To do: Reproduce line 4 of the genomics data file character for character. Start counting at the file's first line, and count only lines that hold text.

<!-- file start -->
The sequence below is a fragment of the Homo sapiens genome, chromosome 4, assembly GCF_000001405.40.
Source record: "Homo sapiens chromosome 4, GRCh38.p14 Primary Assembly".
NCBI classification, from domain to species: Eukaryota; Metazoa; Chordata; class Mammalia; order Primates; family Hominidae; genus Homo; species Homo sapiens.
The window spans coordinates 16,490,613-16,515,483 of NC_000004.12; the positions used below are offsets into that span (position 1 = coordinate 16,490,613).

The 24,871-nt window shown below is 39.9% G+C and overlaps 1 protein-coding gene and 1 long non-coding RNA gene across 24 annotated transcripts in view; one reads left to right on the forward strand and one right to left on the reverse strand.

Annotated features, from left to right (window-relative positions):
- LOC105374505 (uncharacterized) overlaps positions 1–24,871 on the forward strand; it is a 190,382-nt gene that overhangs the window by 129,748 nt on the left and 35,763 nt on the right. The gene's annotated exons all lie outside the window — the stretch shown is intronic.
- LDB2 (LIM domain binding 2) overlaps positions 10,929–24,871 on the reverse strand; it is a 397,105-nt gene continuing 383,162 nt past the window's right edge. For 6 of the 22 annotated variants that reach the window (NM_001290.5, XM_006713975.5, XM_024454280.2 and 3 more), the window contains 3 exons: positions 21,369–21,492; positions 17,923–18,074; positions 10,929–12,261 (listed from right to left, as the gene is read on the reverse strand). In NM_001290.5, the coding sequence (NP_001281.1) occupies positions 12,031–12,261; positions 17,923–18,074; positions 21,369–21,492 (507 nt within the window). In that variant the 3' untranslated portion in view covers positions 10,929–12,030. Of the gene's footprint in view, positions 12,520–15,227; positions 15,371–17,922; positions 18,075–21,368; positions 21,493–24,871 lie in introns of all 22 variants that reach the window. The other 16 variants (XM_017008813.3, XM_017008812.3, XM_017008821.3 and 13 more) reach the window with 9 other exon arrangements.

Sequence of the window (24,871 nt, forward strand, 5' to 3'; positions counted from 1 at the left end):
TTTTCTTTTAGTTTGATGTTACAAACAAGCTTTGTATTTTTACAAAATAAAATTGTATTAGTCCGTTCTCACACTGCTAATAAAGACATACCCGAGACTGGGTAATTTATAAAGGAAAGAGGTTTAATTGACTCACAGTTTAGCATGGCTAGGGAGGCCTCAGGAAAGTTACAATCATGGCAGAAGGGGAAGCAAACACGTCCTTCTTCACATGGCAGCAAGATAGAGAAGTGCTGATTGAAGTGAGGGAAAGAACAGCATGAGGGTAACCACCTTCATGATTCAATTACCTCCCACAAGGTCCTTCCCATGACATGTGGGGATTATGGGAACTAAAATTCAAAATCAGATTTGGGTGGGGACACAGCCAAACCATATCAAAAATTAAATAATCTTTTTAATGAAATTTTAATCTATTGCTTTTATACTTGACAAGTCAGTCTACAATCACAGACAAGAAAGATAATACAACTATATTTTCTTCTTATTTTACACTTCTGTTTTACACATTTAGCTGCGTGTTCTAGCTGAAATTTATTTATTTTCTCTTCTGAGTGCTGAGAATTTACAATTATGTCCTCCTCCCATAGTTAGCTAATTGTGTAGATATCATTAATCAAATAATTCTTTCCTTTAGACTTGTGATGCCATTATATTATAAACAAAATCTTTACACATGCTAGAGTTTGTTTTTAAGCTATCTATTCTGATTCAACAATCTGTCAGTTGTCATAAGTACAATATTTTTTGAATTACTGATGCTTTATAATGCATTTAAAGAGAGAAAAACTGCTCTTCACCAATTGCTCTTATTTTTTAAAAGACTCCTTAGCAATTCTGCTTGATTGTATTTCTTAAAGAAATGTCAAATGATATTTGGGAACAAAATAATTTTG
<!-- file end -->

The window spans coordinates 16,490,613-16,515,483 of NC_000004.12; the positions used below are offsets into that span (position 1 = coordinate 16,490,613).